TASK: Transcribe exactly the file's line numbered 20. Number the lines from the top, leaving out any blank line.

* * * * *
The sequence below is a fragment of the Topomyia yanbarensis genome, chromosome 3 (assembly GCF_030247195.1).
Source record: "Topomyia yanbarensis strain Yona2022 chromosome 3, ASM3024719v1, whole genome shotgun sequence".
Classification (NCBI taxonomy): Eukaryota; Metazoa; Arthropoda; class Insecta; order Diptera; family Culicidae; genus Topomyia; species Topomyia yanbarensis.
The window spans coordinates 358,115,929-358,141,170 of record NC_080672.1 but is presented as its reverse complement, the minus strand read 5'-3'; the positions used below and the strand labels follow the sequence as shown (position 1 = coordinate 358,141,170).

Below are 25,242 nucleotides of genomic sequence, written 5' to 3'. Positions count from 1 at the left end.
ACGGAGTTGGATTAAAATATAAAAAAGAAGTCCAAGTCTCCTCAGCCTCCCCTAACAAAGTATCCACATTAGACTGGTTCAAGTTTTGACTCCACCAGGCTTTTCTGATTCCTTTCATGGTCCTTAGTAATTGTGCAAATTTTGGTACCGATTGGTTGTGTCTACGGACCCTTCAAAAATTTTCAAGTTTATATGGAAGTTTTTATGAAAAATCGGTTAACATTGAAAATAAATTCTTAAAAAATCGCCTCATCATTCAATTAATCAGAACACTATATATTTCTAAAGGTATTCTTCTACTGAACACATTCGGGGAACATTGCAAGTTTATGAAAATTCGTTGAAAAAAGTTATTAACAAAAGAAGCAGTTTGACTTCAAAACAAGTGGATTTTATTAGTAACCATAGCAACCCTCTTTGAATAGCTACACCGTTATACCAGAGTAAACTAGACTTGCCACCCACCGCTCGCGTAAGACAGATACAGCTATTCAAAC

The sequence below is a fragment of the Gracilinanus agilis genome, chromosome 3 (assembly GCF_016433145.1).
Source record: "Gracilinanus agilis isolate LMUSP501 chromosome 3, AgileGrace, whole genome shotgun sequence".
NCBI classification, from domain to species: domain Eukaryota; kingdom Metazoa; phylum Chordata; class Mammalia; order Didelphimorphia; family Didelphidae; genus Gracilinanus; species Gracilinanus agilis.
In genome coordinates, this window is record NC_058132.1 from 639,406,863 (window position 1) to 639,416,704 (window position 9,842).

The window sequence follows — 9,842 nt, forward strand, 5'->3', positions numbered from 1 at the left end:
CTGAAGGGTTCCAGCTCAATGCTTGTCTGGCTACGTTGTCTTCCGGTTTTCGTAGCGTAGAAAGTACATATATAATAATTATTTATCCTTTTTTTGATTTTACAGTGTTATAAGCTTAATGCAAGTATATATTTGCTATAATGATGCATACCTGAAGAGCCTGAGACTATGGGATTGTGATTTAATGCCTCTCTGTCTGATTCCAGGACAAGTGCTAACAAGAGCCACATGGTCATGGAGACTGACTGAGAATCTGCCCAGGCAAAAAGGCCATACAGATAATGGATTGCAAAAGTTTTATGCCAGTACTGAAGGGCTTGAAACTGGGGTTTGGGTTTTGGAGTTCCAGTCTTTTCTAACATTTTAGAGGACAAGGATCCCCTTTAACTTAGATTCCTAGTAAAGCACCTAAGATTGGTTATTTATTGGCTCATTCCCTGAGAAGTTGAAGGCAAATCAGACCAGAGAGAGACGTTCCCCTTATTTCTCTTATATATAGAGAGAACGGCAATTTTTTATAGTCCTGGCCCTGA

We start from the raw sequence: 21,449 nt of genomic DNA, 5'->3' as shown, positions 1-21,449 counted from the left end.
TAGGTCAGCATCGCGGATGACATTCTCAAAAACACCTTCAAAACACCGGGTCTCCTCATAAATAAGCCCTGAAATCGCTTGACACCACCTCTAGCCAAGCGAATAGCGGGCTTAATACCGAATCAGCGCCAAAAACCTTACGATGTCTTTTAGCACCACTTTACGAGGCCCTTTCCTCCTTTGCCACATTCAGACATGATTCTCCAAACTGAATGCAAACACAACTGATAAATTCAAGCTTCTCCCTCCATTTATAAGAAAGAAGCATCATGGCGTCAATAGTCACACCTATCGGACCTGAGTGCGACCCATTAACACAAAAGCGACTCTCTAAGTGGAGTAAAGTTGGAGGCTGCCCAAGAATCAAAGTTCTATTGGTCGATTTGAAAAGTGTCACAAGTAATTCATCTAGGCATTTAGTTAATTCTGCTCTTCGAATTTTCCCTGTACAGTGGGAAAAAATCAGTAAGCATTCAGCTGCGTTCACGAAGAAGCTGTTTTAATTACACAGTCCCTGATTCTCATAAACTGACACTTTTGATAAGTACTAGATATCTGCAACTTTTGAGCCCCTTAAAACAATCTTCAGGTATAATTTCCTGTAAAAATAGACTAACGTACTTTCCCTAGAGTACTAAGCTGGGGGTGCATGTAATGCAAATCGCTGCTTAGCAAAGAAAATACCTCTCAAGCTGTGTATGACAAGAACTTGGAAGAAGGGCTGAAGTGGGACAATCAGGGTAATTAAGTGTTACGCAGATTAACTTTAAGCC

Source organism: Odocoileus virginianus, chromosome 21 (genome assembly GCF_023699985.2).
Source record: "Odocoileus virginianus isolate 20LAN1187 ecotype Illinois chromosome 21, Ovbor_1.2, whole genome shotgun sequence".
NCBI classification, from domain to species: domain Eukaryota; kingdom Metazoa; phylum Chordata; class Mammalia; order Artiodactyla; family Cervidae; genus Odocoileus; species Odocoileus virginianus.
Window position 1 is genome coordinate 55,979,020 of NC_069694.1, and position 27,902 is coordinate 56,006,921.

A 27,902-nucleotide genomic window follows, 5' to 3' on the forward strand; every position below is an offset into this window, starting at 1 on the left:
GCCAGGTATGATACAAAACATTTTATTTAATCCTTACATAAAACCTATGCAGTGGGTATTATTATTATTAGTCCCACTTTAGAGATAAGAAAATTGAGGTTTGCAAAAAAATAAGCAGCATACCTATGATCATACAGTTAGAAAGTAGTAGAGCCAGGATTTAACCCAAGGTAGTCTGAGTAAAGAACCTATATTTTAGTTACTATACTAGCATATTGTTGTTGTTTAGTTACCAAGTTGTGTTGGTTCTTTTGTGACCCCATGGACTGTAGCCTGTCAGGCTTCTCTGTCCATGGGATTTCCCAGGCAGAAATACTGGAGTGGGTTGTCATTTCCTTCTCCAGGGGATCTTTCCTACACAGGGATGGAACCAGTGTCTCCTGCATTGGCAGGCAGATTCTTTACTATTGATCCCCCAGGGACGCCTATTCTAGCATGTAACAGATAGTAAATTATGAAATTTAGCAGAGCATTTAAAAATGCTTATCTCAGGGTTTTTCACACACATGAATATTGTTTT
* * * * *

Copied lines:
GCCAGGTATGATACAAAACATTTTATTTAATCCTTACATAAAACCTATGCAGTGGGTATTATTATTATTAGTCCCACTTTAGAGATAAGAAAATTGAGGTTTGCAAAAAAATAAGCAGCATACCTATGATCATACAGTTAGAAAGTAGTAGAGCCAGGATTTAACCCAAGGTAGTCTGAGTAAAGAACCTATATTTTAGTTACTATACTAGCATATTGTTGTTGTTTAGTTACCAAGTTGTGTTGGTTCTTTTGTGACCCCATGGACTGTAGCCTGTCAGGCTTCTCTGTCCATGGGATTTCCCAGGCAGAAATACTGGAGTGGGTTGTCATTTCCTTCTCCAGGGGATCTTTCCTACACAGGGATGGAACCAGTGTCTCCTGCATTGGCAGGCAGATTCTTTACTATTGATCCCCCAGGGACGCCTATTCTAGCATGTAACAGATAGTAAATTATGAAATTTAGCAGAGCATTTAAAAATGCTTATCTCAGGGTTTTTCACACACATGAATATTGTTTT